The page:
HC Deb 21 July 1989 vol 157 cc665-70
Mr. Simon Hughes (Southwark and Bermondsey)

(by private notice): To ask the Secretary of State for the Environment if he will make a statement on the operational problems in the water industry which have left 500,000 homes in south and south-east London without water; and what steps his Department is taking to avert the impending crisis.

The Parliamentary Under-Secretary of State for the Environment (Mrs. Virginia Bottomley)

This is an operational matter for Thames Water. We have been in touch with Thames Water which is doing all it can to maintain and restore water supplies and to improve the provision of emergency supplies to those who have been cut off. Priority is being given to hospitals and to other special cases.

Mr. Hughes

Is the Minister aware that the direct cause of the problem appears to be the infestation of the Hampton plant in Middlesex, which affects seven London boroughs, Dartford and Sevenoaks—a quarter of the capital's water supply? The infestation of larvae has been common in previous years and could have been dealt with by adequate research and development and investment, but this year Thames Water has reduced research and development by 10 per cent., and it reduced infrastructure investment in the previous full financial year by 25 per cent. Is she aware that people are concerned that after privatisation the consequence of cutting costs and cutting investment will put at risk the water supply in times of crisis? Can she explain why, on every occasion when the temperature goes up, the ability to supply water goes down?

Why is it that cumulatively, over the years, we have left our water supply industry in such a bad state that it cannot deliver the goods? Will the hon. Lady tell the House what on earth is the argument for her and her right hon. and hon. Friends planning to sell off the water industry so that in future, when such problems arise, affecting huge numbers of people, nobody will be accountable in the House to answer questions at times of extreme urgency in the capital city?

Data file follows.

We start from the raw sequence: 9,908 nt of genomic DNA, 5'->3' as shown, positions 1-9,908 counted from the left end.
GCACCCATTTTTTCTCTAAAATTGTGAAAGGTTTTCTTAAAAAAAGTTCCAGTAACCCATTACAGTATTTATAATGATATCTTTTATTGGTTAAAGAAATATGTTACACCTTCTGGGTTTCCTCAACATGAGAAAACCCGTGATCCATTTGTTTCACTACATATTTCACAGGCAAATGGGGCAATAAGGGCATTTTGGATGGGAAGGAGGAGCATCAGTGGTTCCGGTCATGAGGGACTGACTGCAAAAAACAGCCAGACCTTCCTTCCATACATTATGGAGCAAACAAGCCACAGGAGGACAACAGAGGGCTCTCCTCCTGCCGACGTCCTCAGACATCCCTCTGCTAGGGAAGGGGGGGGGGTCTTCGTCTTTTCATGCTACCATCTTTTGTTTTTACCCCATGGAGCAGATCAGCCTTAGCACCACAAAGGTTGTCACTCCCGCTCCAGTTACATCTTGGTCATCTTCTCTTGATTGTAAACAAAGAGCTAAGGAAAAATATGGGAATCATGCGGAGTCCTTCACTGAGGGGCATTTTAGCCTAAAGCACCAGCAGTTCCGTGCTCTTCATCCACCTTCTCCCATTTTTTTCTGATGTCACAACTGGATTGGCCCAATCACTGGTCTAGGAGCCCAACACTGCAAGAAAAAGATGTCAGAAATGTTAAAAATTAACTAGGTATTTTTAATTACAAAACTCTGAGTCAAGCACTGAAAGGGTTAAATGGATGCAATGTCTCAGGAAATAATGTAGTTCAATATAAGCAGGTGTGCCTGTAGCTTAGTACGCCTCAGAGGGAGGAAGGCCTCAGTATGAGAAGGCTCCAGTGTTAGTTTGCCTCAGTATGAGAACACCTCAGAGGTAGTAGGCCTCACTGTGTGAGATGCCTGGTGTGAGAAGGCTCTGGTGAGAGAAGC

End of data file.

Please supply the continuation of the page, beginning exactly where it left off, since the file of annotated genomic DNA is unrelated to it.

Mrs. Bottomley

As the hon. Gentleman is aware, we have had a period of very hot weather and very high demand. He referred to the difficulties at the Hampton treatment works where remedial maintenance work is taking place. The larvae concerned are quite unacceptable, although they are not in themselves a health hazard.

The hon. Gentleman referred to the vital importance of investing in the water industry. In the particular circumstances in south-east London, I shall not labour the point that under the last Labour Government investment was cut by 30 per cent., and under this Government investment has increased by 50 per cent. The key point is that under privatisation all the water companies will have to draw up long-term investment plans. They will be free to raise capital and borrow appropriately to ensure that, properly and rightly, they can meet customers' demands.

Sir Philip Goodhart (Beckenham)

Is it not astonishing that Thames Water did not launch a public relations campaign two or three days ago, when it was clear that the crisis was looming, to tell the inhabitants of south-east London that it was critically important to save every bit of water that they could? Is it not astonishing that Thames Water did not inform my local council about the problem until almost midday yesterday, when it must have known 48 hours before that the crisis was looming?